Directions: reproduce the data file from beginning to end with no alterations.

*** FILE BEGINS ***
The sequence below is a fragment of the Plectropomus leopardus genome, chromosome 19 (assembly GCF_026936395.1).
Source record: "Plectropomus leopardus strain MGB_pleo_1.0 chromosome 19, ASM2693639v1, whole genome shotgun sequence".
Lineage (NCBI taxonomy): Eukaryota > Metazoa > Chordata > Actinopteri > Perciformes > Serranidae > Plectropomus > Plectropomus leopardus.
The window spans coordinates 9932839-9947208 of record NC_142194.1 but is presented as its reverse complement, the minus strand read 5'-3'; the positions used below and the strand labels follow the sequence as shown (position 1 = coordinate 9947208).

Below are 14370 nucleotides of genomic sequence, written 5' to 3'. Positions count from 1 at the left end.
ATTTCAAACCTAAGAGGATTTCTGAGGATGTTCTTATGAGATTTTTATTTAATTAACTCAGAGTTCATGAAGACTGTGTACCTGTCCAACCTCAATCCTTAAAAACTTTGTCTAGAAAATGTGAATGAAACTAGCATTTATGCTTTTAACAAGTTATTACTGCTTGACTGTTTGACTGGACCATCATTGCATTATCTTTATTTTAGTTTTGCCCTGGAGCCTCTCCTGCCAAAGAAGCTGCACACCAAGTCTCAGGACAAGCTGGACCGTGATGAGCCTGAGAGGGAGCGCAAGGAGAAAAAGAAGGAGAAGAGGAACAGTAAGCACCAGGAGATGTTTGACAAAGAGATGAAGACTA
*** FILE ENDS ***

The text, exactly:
The sequence below is a fragment of the Plectropomus leopardus genome, chromosome 19 (assembly GCF_026936395.1).
Source record: "Plectropomus leopardus strain MGB_pleo_1.0 chromosome 19, ASM2693639v1, whole genome shotgun sequence".
Lineage (NCBI taxonomy): Eukaryota > Metazoa > Chordata > Actinopteri > Perciformes > Serranidae > Plectropomus > Plectropomus leopardus.
The window spans coordinates 9932839-9947208 of record NC_142194.1 but is presented as its reverse complement, the minus strand read 5'-3'; the positions used below and the strand labels follow the sequence as shown (position 1 = coordinate 9947208).

Below are 14370 nucleotides of genomic sequence, written 5' to 3'. Positions count from 1 at the left end.
ATTTCAAACCTAAGAGGATTTCTGAGGATGTTCTTATGAGATTTTTATTTAATTAACTCAGAGTTCATGAAGACTGTGTACCTGTCCAACCTCAATCCTTAAAAACTTTGTCTAGAAAATGTGAATGAAACTAGCATTTATGCTTTTAACAAGTTATTACTGCTTGACTGTTTGACTGGACCATCATTGCATTATCTTTATTTTAGTTTTGCCCTGGAGCCTCTCCTGCCAAAGAAGCTGCACACCAAGTCTCAGGACAAGCTGGACCGTGATGAGCCTGAGAGGGAGCGCAAGGAGAAAAAGAAGGAGAAGAGGAACAGTAAGCACCAGGAGATGTTTGACAAAGAGATGAAGACTA